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The Costs of Stock Inaccuracy
Thursday 24th May 2018
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Background

Now that we can perfectly calculate the 3 way trade-off between Service Level, Inventory (in this case, shop stock), and Replen Time we can also calculate things we used to guess.
If we can calculate the service level (at a particular rate of sale and lead time) when the stock is correctly set, we can also calculate it when the stock is incorrect. This gives an insight into the downsides of stock inaccuracy.
The sample is of 5.5m EPOS records, corrected for any sales lost through out-of-stock.

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Quantifying the costs of Stock Inaccuracy

One part of the case for RFID.

The original use for this Tool was to set the minimum target store stock (called a BTL or 'Build To Level') by balancing the twin risks of lost sales vs. markdowns, through too low or too high a BTL, respectively.

The BTL is a science on which merchandisers and others can then build their art. For example, rounding up to full pack picks, or full shelves, or 'store looks full' and so on. But they can now do so knowing the downsides, usually leftovers, markdowns and margin erosion as customers get more accustomed to fire-sale prices.

For vast swathes of retail (mid priced slow movers) most store BTLs should be 1 or 2. Anything more is 'art' - we're now able to see just how expensive art can be!

A by-product of our knowing (say) that a BTL of 2 meets our service level objective at the defined lead time is that we'll know the service level for BTLs lower or higher than the chosen one. That means we can calculate the downsides of having more or less than BTL yet - in the case of store stock inaccuracy - not knowing it. This page shows one such example.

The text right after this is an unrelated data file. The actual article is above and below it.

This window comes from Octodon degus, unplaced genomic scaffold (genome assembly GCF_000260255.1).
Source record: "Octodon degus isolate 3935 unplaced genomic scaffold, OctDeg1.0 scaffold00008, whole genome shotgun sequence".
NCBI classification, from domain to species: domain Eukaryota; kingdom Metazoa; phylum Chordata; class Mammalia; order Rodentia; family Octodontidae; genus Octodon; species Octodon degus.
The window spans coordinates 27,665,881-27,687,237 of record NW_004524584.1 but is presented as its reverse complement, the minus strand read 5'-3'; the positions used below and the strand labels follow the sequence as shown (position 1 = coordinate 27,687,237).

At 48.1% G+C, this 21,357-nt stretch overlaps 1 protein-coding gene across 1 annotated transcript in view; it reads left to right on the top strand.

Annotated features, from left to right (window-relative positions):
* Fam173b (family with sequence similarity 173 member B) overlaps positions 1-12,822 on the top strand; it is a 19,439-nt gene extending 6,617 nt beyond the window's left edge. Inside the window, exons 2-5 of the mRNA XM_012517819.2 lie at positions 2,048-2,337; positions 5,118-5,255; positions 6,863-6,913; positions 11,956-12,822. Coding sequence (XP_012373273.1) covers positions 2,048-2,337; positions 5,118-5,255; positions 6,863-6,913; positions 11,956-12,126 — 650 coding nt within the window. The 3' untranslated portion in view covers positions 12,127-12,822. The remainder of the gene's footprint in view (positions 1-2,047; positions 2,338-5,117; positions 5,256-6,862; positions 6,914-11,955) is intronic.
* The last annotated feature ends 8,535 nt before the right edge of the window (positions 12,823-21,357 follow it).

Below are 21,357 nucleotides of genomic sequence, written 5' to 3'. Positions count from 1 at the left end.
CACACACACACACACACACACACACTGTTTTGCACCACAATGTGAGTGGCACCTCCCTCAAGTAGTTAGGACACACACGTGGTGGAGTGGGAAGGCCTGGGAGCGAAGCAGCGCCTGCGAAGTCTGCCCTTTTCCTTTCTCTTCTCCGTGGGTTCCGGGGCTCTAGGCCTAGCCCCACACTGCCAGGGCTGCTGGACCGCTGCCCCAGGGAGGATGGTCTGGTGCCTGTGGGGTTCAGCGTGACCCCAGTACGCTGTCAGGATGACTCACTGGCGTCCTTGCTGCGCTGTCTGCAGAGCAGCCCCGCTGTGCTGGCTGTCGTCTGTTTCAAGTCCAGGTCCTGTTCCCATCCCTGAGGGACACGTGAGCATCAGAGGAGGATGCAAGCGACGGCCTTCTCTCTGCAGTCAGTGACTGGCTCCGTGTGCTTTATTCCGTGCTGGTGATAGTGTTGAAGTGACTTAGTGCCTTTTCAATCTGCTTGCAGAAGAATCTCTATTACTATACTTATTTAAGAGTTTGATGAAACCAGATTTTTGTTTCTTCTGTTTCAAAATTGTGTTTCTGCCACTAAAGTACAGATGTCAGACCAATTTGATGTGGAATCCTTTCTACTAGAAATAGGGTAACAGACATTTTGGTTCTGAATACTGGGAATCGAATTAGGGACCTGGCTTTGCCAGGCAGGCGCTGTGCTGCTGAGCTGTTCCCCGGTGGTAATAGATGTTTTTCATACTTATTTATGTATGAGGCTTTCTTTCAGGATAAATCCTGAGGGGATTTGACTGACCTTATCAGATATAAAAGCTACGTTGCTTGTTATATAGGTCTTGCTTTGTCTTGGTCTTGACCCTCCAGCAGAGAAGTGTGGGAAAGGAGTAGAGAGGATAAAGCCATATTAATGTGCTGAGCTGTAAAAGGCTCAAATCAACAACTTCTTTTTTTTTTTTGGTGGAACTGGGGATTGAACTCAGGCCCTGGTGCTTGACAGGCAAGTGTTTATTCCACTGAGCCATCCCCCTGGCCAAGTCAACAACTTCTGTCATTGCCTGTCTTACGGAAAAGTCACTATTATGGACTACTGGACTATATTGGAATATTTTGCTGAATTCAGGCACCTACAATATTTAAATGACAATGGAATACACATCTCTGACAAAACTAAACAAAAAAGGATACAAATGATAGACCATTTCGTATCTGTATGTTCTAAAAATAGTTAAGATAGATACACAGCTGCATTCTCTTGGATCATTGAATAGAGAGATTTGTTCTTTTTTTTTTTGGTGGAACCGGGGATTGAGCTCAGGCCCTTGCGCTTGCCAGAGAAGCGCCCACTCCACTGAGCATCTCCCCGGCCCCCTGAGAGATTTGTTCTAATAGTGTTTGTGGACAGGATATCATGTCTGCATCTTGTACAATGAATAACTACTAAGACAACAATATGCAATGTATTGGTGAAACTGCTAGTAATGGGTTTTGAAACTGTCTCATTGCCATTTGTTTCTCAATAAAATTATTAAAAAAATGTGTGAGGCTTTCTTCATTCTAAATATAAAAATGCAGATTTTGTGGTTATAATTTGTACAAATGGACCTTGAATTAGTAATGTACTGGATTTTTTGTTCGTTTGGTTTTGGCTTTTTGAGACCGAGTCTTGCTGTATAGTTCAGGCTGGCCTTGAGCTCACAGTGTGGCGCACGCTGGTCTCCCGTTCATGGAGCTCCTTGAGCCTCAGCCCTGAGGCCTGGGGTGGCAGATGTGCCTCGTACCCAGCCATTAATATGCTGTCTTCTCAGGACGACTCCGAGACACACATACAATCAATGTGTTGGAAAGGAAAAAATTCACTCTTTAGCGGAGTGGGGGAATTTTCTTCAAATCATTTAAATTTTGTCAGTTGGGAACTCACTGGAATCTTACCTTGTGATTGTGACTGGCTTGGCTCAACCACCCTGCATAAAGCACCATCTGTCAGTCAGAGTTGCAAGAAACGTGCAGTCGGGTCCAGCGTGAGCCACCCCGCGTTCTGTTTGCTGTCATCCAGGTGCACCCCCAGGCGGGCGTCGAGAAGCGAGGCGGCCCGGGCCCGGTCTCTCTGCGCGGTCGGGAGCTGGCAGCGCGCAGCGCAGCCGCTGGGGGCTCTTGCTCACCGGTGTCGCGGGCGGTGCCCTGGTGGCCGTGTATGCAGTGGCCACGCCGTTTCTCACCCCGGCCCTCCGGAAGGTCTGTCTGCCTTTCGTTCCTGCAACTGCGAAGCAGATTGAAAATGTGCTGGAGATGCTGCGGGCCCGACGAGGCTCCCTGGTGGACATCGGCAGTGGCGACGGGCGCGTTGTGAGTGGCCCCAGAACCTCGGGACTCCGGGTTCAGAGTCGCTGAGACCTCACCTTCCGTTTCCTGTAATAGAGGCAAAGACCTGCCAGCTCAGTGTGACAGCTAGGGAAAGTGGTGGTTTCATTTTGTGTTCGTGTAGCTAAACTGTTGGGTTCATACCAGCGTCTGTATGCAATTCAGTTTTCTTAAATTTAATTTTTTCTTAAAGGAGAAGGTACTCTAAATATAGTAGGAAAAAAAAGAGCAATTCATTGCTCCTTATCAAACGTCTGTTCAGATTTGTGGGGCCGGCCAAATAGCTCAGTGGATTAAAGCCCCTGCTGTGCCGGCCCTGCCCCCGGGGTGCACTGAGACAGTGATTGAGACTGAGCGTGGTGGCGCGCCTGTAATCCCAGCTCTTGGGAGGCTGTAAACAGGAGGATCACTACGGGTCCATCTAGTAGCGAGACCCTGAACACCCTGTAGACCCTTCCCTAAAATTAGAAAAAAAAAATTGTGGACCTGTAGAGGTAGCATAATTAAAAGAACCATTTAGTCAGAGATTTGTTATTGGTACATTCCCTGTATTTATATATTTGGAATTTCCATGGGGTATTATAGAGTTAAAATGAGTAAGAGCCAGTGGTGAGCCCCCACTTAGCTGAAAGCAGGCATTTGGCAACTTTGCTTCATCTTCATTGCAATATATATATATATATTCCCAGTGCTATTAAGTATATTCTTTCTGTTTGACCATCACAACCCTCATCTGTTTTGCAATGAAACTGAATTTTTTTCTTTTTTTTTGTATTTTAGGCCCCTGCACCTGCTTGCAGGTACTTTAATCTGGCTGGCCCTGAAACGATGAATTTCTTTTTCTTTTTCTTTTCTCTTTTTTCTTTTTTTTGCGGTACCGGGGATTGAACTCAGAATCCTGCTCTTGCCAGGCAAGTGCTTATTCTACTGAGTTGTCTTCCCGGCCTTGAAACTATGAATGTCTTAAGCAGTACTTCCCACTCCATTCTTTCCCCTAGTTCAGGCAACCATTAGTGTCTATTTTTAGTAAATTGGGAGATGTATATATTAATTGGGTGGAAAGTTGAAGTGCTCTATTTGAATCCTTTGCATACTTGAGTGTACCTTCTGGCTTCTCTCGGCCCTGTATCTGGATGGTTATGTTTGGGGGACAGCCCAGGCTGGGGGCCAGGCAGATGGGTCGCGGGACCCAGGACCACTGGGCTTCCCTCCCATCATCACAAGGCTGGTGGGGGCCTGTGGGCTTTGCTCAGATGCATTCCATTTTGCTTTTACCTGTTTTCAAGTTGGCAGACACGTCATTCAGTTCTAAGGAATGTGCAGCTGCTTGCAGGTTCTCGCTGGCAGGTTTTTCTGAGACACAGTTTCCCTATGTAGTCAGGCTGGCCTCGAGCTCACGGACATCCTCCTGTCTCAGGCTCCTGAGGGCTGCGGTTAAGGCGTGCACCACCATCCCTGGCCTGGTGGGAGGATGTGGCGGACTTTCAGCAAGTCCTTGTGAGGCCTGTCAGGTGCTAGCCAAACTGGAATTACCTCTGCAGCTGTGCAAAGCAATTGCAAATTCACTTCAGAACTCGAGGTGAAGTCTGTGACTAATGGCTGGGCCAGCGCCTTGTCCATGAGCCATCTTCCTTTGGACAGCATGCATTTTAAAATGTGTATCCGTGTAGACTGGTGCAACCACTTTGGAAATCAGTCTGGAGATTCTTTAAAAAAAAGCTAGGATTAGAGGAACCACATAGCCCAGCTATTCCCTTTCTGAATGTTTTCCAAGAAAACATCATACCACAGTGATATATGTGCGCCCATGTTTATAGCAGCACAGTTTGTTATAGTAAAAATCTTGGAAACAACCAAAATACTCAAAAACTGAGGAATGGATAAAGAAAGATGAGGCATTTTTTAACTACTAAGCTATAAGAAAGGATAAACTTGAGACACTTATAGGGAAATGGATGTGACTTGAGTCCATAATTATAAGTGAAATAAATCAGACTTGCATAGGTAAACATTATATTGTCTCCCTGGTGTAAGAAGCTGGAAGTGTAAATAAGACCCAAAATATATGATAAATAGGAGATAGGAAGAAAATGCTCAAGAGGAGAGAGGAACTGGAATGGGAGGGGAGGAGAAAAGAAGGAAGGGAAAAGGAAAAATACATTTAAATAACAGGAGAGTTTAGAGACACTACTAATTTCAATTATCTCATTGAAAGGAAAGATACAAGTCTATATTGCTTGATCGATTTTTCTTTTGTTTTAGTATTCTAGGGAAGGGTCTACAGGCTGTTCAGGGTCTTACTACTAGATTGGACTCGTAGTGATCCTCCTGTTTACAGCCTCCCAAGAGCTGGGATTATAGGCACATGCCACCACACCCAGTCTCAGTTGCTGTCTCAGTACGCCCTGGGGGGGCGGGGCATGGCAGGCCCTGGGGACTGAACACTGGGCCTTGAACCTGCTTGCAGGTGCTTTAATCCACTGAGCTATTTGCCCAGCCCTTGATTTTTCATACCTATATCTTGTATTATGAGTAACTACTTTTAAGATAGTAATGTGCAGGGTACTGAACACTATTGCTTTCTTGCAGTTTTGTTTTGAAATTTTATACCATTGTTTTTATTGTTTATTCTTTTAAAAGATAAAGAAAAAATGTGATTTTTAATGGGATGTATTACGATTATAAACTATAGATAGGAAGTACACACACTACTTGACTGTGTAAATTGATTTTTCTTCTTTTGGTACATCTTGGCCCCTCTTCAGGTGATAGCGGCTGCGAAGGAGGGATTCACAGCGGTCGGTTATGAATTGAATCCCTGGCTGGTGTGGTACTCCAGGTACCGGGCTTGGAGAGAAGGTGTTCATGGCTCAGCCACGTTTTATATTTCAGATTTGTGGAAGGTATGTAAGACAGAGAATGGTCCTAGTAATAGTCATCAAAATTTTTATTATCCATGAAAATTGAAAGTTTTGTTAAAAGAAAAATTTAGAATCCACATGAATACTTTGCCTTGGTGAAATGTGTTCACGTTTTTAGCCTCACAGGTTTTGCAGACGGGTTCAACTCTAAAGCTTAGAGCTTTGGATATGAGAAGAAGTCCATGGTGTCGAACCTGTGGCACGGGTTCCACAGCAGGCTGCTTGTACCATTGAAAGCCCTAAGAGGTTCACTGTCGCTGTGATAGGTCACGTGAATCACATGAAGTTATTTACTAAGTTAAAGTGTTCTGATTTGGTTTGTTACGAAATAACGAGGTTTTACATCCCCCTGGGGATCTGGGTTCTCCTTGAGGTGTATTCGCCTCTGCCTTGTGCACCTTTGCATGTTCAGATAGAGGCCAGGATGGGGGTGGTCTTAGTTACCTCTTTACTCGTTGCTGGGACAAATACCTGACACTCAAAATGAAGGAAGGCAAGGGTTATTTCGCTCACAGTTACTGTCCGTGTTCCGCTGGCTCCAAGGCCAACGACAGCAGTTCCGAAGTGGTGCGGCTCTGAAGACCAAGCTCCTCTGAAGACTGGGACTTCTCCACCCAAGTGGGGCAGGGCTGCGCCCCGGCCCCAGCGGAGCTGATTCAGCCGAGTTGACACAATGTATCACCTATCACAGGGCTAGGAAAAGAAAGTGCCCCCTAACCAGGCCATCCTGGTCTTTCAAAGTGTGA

The Benchmark product (magnified) aims to meet or beat 95% Service Level (SL) on a 1 day Lead Time. The size of a blob shows the amount sold. The first BTL to meet or beat 95% service level (green) needed 2; that achieved 97.6% SL.

Items understocked by one are shown red. These only achieved 85% SL, and thereby lost about 13% of potential sales. How many sales they actually lost varies from business to business; suppose it's 4%. What retailer can afford that size of loss simply through stock inaccuracy?

Items overstocked by one are shown amber. They achieved 99.6% SL, so increasing sales by 2% (and stock by 50%!) The extra item only sells once every 14 months. What retailer can afford that amount of dead stock (possible markdowns etc etc) simply through stock inaccuracy?

Inaccuracy is a prime cause of over- and under-stock, but not the only one. RFID is a tool which, on a solid base, can fix the last and most intractable piece of the BTL jigsaw.

If the base is unsound, fix that first. RFID - like any other techno magic - won't fix poor processes or control.

We can't solve problems by using the same kind of thinking we used when we created them. A.Einstein
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